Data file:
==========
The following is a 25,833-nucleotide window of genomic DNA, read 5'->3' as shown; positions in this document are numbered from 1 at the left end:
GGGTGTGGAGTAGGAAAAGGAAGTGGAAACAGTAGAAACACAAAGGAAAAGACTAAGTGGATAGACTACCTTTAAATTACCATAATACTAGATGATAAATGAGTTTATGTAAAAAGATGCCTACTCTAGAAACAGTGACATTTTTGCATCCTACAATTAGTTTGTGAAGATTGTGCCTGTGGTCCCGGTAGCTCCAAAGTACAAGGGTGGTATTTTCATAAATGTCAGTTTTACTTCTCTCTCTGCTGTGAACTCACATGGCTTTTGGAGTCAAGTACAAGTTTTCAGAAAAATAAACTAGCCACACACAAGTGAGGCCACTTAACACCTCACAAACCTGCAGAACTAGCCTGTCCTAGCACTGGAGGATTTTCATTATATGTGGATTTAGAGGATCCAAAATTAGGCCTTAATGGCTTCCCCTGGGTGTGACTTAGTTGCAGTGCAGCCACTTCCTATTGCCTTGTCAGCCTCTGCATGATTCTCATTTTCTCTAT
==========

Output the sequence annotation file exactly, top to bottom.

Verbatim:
The following is a 25,833-nucleotide window of genomic DNA, read 5'->3' as shown; positions in this document are numbered from 1 at the left end:
GGGTGTGGAGTAGGAAAAGGAAGTGGAAACAGTAGAAACACAAAGGAAAAGACTAAGTGGATAGACTACCTTTAAATTACCATAATACTAGATGATAAATGAGTTTATGTAAAAAGATGCCTACTCTAGAAACAGTGACATTTTTGCATCCTACAATTAGTTTGTGAAGATTGTGCCTGTGGTCCCGGTAGCTCCAAAGTACAAGGGTGGTATTTTCATAAATGTCAGTTTTACTTCTCTCTCTGCTGTGAACTCACATGGCTTTTGGAGTCAAGTACAAGTTTTCAGAAAAATAAACTAGCCACACACAAGTGAGGCCACTTAACACCTCACAAACCTGCAGAACTAGCCTGTCCTAGCACTGGAGGATTTTCATTATATGTGGATTTAGAGGATCCAAAATTAGGCCTTAATGGCTTCCCCTGGGTGTGACTTAGTTGCAGTGCAGCCACTTCCTATTGCCTTGTCAGCCTCTGCATGATTCTCATTTTCTCTAT